Lemon balm is a well-known medicinal plant of the mint family (Lamiaceae) since the earliest times of western herbal traditions of Greece and Rome and featured prominently in Persian medicine. The medicinal uses of the leaves and whole plant have been recorded since at least the first century CE. The leaves were predominantly used for the treatment of mental and nervous system diseases and digestive disorders, though the entire plant was used as well. Other reported uses included cardiovascular and respiratory problems, various cancers, as a memory enhancer, and as an antidote against venomous bites and stings (Cogan 1636; Dastmalchi et al. 2008; Evelyn 1699; Ibn Sina [Avicenna] 1025; Osbaldeston and Wood 2000). The herb was also used for preparing fomentations and enemas and as an inhalant. In the Middle East, the leaves were cooked and added as a flavoring to foods (Shakeri et al. 2016).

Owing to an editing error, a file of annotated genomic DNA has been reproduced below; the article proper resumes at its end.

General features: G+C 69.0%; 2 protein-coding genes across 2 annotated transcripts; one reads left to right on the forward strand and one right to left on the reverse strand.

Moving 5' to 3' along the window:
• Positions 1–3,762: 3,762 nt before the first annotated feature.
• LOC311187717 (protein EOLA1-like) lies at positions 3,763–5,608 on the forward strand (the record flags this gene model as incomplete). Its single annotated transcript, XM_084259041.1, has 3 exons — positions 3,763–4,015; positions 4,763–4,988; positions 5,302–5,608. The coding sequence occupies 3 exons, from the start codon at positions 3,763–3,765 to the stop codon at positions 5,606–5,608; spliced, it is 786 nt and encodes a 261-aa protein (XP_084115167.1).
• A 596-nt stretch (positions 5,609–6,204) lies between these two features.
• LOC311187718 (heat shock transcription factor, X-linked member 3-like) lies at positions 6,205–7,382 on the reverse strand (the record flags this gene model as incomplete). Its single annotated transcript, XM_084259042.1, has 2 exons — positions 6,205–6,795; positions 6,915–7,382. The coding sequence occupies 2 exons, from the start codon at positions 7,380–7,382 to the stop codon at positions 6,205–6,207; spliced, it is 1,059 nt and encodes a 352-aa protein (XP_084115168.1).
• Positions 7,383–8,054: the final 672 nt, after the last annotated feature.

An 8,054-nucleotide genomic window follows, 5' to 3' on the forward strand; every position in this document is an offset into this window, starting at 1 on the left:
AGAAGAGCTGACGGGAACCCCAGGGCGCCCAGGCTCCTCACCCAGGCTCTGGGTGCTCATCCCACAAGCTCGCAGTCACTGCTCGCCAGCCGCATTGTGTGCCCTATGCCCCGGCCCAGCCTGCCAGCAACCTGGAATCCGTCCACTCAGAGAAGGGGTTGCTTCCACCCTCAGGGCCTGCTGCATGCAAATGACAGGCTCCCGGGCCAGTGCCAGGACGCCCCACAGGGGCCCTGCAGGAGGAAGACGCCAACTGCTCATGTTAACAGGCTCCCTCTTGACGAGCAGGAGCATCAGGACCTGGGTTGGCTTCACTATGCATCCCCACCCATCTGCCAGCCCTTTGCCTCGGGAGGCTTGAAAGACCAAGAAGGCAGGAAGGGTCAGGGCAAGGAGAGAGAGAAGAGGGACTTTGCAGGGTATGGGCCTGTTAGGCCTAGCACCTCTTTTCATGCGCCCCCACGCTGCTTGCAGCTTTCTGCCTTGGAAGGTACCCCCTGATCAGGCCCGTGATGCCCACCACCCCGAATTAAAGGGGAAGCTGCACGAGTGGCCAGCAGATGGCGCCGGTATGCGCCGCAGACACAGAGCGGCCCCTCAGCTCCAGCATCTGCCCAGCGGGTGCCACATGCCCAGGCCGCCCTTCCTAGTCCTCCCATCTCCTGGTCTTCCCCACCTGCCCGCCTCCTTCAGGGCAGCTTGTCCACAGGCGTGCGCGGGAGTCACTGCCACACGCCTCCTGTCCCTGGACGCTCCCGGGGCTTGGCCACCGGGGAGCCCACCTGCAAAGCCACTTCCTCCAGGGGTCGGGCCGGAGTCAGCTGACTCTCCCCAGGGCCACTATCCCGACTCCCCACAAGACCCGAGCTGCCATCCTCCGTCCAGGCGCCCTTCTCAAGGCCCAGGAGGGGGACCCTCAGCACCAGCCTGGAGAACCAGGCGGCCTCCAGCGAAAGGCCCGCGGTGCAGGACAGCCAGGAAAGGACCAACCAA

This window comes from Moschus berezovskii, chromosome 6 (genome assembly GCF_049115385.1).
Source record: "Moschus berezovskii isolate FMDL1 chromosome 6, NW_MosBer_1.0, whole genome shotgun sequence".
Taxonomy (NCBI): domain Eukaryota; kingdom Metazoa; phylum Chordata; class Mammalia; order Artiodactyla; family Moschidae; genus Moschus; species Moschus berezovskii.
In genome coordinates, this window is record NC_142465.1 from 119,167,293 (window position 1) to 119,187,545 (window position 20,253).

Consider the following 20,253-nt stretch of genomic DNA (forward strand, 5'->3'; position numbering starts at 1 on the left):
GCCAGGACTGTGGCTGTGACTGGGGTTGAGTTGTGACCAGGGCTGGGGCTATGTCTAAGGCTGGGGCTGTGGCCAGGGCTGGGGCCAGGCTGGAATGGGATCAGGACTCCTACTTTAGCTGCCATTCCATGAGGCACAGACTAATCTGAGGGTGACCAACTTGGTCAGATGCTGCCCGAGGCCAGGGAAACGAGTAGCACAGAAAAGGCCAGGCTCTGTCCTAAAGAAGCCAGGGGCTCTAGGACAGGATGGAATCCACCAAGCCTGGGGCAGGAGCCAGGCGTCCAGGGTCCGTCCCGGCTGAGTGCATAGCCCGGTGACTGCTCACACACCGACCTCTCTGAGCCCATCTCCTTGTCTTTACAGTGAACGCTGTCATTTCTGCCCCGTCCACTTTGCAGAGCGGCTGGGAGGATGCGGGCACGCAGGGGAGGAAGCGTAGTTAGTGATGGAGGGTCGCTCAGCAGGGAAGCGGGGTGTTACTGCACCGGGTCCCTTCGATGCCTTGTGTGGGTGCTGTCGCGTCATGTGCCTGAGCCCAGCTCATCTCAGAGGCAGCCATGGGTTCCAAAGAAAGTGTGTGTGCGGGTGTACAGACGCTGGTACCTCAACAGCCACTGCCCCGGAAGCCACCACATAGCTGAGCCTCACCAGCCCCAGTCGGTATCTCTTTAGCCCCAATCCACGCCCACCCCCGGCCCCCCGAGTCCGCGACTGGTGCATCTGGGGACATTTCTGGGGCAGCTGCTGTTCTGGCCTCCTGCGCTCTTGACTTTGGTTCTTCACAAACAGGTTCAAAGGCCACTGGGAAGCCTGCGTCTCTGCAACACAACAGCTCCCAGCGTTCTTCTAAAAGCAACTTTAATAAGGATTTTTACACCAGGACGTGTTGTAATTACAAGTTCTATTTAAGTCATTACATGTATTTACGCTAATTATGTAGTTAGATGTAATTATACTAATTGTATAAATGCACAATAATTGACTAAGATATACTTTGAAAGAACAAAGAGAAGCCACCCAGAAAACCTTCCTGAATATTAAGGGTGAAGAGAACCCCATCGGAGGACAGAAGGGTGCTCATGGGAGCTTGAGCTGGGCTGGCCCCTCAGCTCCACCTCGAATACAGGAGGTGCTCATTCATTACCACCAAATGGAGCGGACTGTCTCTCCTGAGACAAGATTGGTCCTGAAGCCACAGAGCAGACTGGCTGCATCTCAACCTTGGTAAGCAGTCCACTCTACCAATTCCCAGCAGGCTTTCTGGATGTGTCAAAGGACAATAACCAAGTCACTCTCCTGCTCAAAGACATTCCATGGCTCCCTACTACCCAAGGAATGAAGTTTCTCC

The medicinal pedigree of lemon balm based on the historical and modern use of Melissa officinalis is well established. However, its use is compromised somewhat due to nomenclatural challenges, in that Crete balm (aka lime balm) (formerly M. altissima) and another species native to Turkey, M. inodora (ogul otu), are subsumed as subspecies of M. officinalis. Specifically, M. officinalis subsp. officinalis, M. officinalis subsp. altissima, and M. officinalis subsp. inodora. Because of this, each may be regarded taxonomically by some as M. officinalis without differentiation (see Botanical Identification and Nomenclatural History). While the organoleptic, constituent, and pharmacological profiles of each of the three species have some overlap, there are distinct differences that both limit their interchangeable use and challenges these taxonomic assignations.